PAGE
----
"Not cops? If you're not fucking cops then get these fucking cuffs the fuck off me!"
"Fuck, no," said Starsky.
Hutchinson held down the flailing ankles, and Starsky knelt on the mugger's shoulder as he turned to face Hutchinson. Starsky was practically giving off sparks and every tooth in his head showed as he smiled.
"Wild," he said, and Hutchinson grinned back, nodding, even as he checked for bruises that hadn't had time to darken yet.
"I'll sue your asses," their prisoner said, struggling.
"Ain't you ever heard of a citizen's arrest?" asked Starsky.
Hutchinson doubted this was quite what the framers of the law had in mind, and definitely knew that these cuffs were not at the Academy to be borrowed like this. Why the hell did Colby take them to begin with?
"Maybe he's into restraints," Starsky said, and for a moment Hutchinson thought he'd been speaking his thoughts aloud. He must have looked startled, because Starsky explained, "Colby."
"Yeah. Maybe. Unsuspected depths, John's got, that's for sure."
Starsky nodded, eyes dropping as if to check the prisoner. "Sore loser, anyway."
"Think that's it?" asked Hutchinson, but the mugger started swearing at them again and then a black-and-white pulled into the parking lot and there was no time for character analysis.
Colby bounced out of the bar some time later, as wired and happy as Starsky. "Jesus, how about that? We were fucking reading each others' minds, like, like telepathy or something! Like, I don't know, the Three Musketeers with ESP. No, like those other guys, the, um, help me out."
"I don't know," said Hutchinson, who thought he did but didn't want to get into it. Dammit, he was still angry with John.
"Same guy, I mean the same writer, god, I read it in school or something. There was a movie too. Huh."
"These guys, they push each other into walls much?" Hutchinson asked.
"Huh? Oh, that. You still mad, Starsky?"
Starsky rubbed his chin, probably at the point of impact. "I'll get over it. But what was it about?"
"About?" Colby looked from one to the other. "I was goofing around, you know."
"Head-knuckling is goofing around," said Hutchinson. "Stealing my uniform while I was in the shower was goofing around."
"We didn't steal it, Hutch, we just gave you mine," said Starsky.
Hutchinson turned on him. "What side are you on, here?"
"There isn't a side. I'm okay, and Colby says he didn't mean nothing by it. Now I'm bushed and I got plans tomorrow, so I'm goin' home. You pick a fight if you want," and he walked away.
Colby started to follow, but Hutchinson grabbed his arm, hard. "No more cuffs, brother, or I'll show you how the Corsicans did payback."
Colby stared back until Hutchinson let go, wondering what exactly he had just done. Then John nodded. "Right, The Corsican Brothers, that's the book I meant," was all he said.
Hutchinson was left alone in the parking lot, shaking his head. A very strange evening.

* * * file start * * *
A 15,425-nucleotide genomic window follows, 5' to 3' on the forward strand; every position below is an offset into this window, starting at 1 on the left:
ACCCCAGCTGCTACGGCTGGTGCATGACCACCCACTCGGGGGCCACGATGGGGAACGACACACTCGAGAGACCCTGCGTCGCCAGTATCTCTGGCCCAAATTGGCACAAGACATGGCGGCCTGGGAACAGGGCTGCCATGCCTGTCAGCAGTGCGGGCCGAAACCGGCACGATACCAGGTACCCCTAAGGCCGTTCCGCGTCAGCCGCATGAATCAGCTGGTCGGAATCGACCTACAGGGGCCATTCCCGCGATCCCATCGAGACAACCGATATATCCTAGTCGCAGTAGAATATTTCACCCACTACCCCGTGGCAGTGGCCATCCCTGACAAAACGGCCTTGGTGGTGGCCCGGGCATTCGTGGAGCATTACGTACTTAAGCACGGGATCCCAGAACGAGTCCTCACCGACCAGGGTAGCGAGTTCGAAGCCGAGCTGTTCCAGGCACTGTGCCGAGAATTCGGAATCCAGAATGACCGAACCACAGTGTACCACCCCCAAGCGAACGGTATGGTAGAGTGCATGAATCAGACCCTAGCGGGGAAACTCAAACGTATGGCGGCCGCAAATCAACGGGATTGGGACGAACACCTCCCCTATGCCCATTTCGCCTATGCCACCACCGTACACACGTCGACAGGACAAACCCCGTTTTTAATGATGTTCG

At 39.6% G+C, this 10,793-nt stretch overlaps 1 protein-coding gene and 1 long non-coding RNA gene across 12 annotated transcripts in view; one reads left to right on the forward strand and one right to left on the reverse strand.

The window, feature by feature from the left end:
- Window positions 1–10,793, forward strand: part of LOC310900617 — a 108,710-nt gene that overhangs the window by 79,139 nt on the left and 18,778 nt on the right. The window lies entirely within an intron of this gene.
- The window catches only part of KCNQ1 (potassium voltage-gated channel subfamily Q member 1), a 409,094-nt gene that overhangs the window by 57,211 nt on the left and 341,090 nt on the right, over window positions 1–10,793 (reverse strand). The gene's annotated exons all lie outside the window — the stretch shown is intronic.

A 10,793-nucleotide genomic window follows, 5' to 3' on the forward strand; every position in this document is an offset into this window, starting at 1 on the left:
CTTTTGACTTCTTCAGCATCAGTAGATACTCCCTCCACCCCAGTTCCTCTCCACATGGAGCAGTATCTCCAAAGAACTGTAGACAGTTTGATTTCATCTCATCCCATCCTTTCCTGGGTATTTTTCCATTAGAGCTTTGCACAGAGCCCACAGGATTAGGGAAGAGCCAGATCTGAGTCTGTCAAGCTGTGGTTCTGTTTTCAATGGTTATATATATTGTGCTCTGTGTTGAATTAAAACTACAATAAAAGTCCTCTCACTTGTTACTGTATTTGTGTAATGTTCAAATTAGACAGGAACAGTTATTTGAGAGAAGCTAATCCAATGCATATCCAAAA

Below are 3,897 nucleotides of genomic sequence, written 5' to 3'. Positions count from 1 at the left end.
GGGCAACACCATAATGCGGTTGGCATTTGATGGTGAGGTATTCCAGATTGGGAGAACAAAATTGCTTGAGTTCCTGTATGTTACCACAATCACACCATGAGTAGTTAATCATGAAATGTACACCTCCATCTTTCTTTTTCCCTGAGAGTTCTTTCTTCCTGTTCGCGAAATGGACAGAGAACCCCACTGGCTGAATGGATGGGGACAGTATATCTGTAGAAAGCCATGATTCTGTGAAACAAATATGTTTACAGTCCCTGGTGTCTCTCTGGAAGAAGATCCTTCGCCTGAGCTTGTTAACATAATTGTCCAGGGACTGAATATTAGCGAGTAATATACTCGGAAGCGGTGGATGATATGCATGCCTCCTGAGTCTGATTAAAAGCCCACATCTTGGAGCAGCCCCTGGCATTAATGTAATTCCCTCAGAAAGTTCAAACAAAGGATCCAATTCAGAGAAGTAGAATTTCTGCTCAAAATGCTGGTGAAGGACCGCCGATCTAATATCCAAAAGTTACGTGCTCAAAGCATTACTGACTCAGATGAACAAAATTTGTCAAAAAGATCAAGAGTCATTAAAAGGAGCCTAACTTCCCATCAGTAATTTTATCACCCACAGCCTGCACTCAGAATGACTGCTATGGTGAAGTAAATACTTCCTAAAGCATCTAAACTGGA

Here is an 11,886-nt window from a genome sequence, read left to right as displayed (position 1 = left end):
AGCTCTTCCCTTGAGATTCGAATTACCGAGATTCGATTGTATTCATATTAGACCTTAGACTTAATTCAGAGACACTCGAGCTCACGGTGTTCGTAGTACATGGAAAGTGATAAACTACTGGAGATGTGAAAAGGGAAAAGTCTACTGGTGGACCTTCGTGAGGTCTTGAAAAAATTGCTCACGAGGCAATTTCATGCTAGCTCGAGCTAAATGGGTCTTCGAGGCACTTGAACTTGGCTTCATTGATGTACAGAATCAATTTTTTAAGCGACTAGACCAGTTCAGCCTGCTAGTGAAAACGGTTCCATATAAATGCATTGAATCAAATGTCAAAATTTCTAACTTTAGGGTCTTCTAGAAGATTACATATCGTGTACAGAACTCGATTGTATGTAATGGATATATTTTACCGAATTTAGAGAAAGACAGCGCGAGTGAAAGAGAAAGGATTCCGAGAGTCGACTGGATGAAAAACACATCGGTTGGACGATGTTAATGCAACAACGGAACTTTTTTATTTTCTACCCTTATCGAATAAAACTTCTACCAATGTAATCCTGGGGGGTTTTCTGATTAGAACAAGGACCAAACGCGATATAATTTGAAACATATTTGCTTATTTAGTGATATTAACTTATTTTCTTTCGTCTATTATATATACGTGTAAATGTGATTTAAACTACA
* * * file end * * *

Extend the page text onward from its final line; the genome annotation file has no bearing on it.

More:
The Corsican nickname gradually became commonplace. Hutchinson didn't know for sure that it was Colby's own doing, but the novel certainly wasn't on the top-ten bestseller list.
Eventually Starsky asked about it. Hutchinson noticed that he chose a time Colby wasn't present--the man had finally lined up a date and had gone off walking on air. Now, Starsky said, "What's this corkscrew-brothers thing people keep saying? Like it means you and me and Colby?"
They were eating pizza. Hutchinson put his slice down, wiped off his hand, and picked up his beer mug before he answered. "Corsican," he said, "as in Corsica, the place?"
Starsky shook his head and shrugged, quite a sight as he was also taking a bite of pizza with everything, and the everything was trying to slide off the end while Starsky was trying to stuff the whole square slice into his mouth.
"For god's sake," said Hutchinson, "can't you eat like a normal person?"
"u'm eetnlk unnuml--"
"Stop!" Hutchinson put up his hands as if he were directing traffic. "Stop! I can't stand it! Just chew it and swallow it and then we'll talk." He drank some beer in the interim, and couldn't help a reluctant quirk of his lips at Starsky's contortions as he tried to chew the whole wad in his mouth.
"Look," Starsky said when he'd swallowed, "pizza is just not the kind of thing you eat with three forks and linen napkins, okay? A normal person picks up the slice and sticks it in their mouth--"
"--and bites off a moderate-sized bite," Hutchinson interrupted. "And doesn't try to talk at the same time. That was gross, buddy."
"All right, Miss Post, can we get back to the cuskin brothers?" Starsky picked up another slice, glanced at Hutchinson, and nibbled elaborately on one corner of it, wagging his eyebrows up and down and rolling his eyes.